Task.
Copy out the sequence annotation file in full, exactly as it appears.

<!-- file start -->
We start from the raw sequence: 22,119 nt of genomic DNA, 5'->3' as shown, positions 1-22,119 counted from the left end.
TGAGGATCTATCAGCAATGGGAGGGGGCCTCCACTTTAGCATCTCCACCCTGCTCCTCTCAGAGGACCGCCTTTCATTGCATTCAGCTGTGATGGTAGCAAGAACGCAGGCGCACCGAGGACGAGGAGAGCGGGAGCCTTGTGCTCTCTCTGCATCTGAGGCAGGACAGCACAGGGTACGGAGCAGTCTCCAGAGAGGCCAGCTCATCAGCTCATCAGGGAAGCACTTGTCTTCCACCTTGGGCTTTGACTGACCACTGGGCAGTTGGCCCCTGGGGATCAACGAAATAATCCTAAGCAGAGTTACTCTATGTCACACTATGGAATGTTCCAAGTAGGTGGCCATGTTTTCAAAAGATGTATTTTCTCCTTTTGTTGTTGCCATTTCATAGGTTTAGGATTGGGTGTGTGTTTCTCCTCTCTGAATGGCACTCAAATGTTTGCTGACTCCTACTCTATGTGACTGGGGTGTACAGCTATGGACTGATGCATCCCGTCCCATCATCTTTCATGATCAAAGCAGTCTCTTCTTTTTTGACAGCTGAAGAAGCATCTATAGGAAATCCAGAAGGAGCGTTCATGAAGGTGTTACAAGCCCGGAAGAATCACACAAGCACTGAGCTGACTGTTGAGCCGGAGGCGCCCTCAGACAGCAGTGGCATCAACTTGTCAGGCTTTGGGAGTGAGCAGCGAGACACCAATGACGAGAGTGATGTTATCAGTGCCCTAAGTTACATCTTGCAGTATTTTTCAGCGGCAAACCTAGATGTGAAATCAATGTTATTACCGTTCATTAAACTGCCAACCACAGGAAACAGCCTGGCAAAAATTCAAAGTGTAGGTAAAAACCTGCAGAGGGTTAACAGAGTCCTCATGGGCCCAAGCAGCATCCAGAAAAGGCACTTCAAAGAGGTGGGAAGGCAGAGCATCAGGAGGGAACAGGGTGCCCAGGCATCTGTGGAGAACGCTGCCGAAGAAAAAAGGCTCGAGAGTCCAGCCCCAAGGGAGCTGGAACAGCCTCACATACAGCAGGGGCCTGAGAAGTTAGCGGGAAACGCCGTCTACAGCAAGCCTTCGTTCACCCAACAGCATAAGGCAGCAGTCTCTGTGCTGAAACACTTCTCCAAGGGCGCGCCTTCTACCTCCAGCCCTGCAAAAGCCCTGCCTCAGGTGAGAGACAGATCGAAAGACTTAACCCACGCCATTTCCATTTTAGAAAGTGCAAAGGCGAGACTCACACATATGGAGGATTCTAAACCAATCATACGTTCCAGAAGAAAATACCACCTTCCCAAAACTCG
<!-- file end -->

We start from the raw sequence: 22,119 nt of genomic DNA, 5'->3' as shown, positions 1-22,119 counted from the left end.
TGAGGATCTATCAGCAATGGGAGGGGGCCTCCACTTTAGCATCTCCACCCTGCTCCTCTCAGAGGACCGCCTTTCATTGCATTCAGCTGTGATGGTAGCAAGAACGCAGGCGCACCGAGGACGAGGAGAGCGGGAGCCTTGTGCTCTCTCTGCATCTGAGGCAGGACAGCACAGGGTACGGAGCAGTCTCCAGAGAGGCCAGCTCATCAGCTCATCAGGGAAGCACTTGTCTTCCACCTTGGGCTTTGACTGACCACTGGGCAGTTGGCCCCTGGGGATCAACGAAATAATCCTAAGCAGAGTTACTCTATGTCACACTATGGAATGTTCCAAGTAGGTGGCCATGTTTTCAAAAGATGTATTTTCTCCTTTTGTTGTTGCCATTTCATAGGTTTAGGATTGGGTGTGTGTTTCTCCTCTCTGAATGGCACTCAAATGTTTGCTGACTCCTACTCTATGTGACTGGGGTGTACAGCTATGGACTGATGCATCCCGTCCCATCATCTTTCATGATCAAAGCAGTCTCTTCTTTTTTGACAGCTGAAGAAGCATCTATAGGAAATCCAGAAGGAGCGTTCATGAAGGTGTTACAAGCCCGGAAGAATCACACAAGCACTGAGCTGACTGTTGAGCCGGAGGCGCCCTCAGACAGCAGTGGCATCAACTTGTCAGGCTTTGGGAGTGAGCAGCGAGACACCAATGACGAGAGTGATGTTATCAGTGCCCTAAGTTACATCTTGCAGTATTTTTCAGCGGCAAACCTAGATGTGAAATCAATGTTATTACCGTTCATTAAACTGCCAACCACAGGAAACAGCCTGGCAAAAATTCAAAGTGTAGGTAAAAACCTGCAGAGGGTTAACAGAGTCCTCATGGGCCCAAGCAGCATCCAGAAAAGGCACTTCAAAGAGGTGGGAAGGCAGAGCATCAGGAGGGAACAGGGTGCCCAGGCATCTGTGGAGAACGCTGCCGAAGAAAAAAGGCTCGAGAGTCCAGCCCCAAGGGAGCTGGAACAGCCTCACATACAGCAGGGGCCTGAGAAGTTAGCGGGAAACGCCGTCTACAGCAAGCCTTCGTTCACCCAACAGCATAAGGCAGCAGTCTCTGTGCTGAAACACTTCTCCAAGGGCGCGCCTTCTACCTCCAGCCCTGCAAAAGCCCTGCCTCAGGTGAGAGACAGATCGAAAGACTTAACCCACGCCATTTCCATTTTAGAAAGTGCAAAGGCGAGACTCACACATATGGAGGATTCTAAACCAATCATACGTTCCAGAAGAAAATACCACCTTCCCAAAACTCG